"Beyond the Props"

by

Lawrence Hass

MAGIC Magazine, November 2007

In the first two months of “magic class,” we have explored some practical concepts

that belong to the manipulative side of our art, concepts I have found to be exceptionally productive as I build my own routines and direct my magic students. This month, I want to focus on an equally inspiring notion from the presentational side: Eugene Burger’s big idea that “magic is about life, not the props.”

Eugene has been teaching about this from the beginning of his distinguished career. He has talked about it with considerable humor as “the adventures of the props in the magician’s hands,” and he has written about it seriously [“Are Card Tricks Card Magic?” in Magic and Meaning]. Either way, Eugene’s teachings on this subject generate hard questions for thoughtful magicians: What are my performances about? Are they about meaningful things or am I just talking about my props?

It is clear that Eugene’s writings on this have inspired countless magicians over the last twenty years. Nonetheless, I urge you to study the presentations that are still offered in magic books and magazines, at conventions, and on DVDs. You will still see a pervasive tendency for magicians — amateurs and professionals alike — to focus their talk on the props. For example: “I am holding six solid steel rings.” “The Kings are here in this pile and Aces are over there.” “The strange thing about these cups is that they pass through one another!” And so on.

Like Eugene, I do not think this kind of presentation is intrinsically bad. I have seen some presentations about the props that are effective in highlighting the magic effect or in giving texture to a show. It is just that such presentations have a tendency to be lightweight, “fluffy as air.” But that is just a small nudge away from trivial... and trivial is not something in which smart, busy, well-educated, well-to-do audiences are really much interested.

To feel the force of the problem here, consider the following: no other art form takes for its thematic focus the materials out of which it is made. That is, there are no notable films about cameras, no novels about paper and binding, no paintings about canvas and brushes. I suppose, conceivably, such artworks could be made, it is just that they wouldn’t be interesting, hardly worth the time. That is because such things obviously would have confused the tools for making the artwork with its theme or larger focus.

I take no joy in these critical observations; I experience them as a painful truth about the current state of our art. But I also accept them as a personal challenge: what can I do in my own work to avoid making the props thematic?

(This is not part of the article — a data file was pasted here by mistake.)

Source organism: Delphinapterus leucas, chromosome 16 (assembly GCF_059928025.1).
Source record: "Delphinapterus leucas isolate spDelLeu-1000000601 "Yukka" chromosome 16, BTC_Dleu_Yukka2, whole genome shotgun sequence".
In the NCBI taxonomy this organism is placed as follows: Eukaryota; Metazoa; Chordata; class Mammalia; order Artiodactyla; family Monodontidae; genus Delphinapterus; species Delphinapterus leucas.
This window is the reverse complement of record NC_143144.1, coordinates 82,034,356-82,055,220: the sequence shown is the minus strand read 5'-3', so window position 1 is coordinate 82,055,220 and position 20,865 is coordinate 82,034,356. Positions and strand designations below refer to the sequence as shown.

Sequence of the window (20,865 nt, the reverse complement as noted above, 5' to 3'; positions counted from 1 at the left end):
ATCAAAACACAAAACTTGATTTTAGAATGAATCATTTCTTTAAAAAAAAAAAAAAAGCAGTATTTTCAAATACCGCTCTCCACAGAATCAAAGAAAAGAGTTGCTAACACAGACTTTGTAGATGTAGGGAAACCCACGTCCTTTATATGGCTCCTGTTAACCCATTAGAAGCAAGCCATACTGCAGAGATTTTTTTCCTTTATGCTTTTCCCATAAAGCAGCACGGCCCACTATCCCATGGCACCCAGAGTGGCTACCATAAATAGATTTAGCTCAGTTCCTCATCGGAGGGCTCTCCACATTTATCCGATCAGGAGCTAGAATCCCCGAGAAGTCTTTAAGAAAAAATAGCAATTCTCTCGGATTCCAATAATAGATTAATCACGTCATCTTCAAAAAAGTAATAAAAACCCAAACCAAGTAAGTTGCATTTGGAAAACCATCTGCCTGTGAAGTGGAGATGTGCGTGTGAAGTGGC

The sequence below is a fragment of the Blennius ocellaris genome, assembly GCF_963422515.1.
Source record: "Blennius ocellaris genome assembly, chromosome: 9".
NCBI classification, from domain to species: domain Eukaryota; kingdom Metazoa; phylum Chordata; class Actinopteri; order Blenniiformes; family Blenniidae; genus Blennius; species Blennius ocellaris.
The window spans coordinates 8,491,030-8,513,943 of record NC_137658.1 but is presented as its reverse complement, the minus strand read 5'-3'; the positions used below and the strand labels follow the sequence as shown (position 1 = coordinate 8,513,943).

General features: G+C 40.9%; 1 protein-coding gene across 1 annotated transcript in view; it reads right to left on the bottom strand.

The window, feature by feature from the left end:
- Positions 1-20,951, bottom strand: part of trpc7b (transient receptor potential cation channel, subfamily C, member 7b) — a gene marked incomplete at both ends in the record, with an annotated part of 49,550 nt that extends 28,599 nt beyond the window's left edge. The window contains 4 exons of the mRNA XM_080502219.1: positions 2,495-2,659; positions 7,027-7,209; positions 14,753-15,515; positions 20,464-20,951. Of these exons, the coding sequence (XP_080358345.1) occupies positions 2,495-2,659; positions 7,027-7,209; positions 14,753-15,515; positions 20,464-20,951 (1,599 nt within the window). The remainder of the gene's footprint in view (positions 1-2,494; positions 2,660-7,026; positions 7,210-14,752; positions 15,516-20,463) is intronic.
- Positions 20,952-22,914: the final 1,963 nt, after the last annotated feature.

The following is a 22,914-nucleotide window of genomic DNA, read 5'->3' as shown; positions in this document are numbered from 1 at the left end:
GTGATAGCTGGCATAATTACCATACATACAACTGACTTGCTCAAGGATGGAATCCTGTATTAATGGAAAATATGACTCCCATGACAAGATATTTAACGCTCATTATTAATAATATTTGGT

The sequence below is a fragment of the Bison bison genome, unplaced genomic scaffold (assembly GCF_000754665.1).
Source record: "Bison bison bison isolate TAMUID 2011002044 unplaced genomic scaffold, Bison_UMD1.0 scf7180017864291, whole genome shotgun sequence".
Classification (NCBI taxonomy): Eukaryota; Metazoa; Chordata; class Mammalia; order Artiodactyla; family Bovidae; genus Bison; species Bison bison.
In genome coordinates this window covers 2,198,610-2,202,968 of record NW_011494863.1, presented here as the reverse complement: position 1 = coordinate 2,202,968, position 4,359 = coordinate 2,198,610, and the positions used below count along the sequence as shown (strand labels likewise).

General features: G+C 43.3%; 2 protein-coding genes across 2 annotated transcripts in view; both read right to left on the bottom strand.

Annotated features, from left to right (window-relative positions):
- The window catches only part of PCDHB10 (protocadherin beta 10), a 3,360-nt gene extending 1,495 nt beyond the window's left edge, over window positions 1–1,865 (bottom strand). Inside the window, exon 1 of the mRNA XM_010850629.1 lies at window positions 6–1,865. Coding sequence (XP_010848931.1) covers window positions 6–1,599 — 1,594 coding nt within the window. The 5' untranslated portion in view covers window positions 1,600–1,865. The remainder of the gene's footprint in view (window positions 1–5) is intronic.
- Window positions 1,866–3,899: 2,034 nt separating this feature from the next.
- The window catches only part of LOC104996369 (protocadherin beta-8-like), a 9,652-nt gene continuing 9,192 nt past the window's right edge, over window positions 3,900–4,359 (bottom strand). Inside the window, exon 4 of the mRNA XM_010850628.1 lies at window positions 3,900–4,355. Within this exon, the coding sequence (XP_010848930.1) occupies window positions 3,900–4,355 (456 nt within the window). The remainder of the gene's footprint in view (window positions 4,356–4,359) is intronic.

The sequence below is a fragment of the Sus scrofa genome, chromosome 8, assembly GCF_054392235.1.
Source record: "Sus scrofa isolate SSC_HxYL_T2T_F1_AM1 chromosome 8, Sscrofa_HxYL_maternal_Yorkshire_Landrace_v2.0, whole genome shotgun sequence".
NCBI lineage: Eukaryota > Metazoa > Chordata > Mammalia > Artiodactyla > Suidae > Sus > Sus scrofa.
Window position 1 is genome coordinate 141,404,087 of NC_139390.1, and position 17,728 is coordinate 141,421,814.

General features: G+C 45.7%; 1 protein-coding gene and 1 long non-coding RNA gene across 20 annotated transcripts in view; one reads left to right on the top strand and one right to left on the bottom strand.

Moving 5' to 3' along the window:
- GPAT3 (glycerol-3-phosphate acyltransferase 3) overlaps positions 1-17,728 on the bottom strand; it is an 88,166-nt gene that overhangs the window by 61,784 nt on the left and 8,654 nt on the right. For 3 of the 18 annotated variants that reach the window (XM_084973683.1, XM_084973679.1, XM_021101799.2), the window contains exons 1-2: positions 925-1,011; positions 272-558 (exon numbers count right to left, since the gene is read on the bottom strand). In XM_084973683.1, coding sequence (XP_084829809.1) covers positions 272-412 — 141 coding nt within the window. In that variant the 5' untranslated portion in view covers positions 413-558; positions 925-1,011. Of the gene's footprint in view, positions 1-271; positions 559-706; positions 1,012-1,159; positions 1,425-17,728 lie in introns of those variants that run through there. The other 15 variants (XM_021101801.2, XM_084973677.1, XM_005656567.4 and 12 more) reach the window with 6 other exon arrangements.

A first step, I think, is to understand where this tendency comes from. For my part, I do not believe that focus on the props is necessary or intrinsic to magic. It is true that magic involves “cool toys.” But other art forms, such as film, painting, music, have great toys too, and their practitioners don’t get lost in the tools.

No, I suspect the deeper cause of presentations about the props has to do with the subculture of magic. For whatever reason, such presentations, whether by performers or “demo-ing” dealers, have become the norm, the default program, pervasive as air. Once that happens, it becomes hard to imagine anything different and we start going with the flow.

But if we want smart, well-to-do people to take magic seriously, if we care about magic as an art form, then we need to resist the tides of current habits. For me, this resistance takes the form of continually asking myself: “What might this new piece be about? Yes, of course, it could be about a ‘romantic queen’ or a ‘talkative joker,’ but what if I don’t use the first thing that comes to mind? What might this piece be about that an intelligent non-magician would find interesting?”

I promise you that when we resist the default and look toward larger life possibilities, good presentational ideas quickly arise. To trigger this creative thinking in my students and clients, I have them develop a list of things that are engaging to smart people. Once my students set aside their “magic mind” — their thinking first about tricks and props — once they start articulating what people seek out in other art forms, it is easy for them to compile a long list. They remember that people are fascinated by such things as relationships, conflicts, adventure, love, games and gambling, the future, compelling stories, sex, death, rebirth, and beauty. Also, audiences are interested in distinctive performers. Indeed, Eugene has taught me that “great magic is also about the magician.”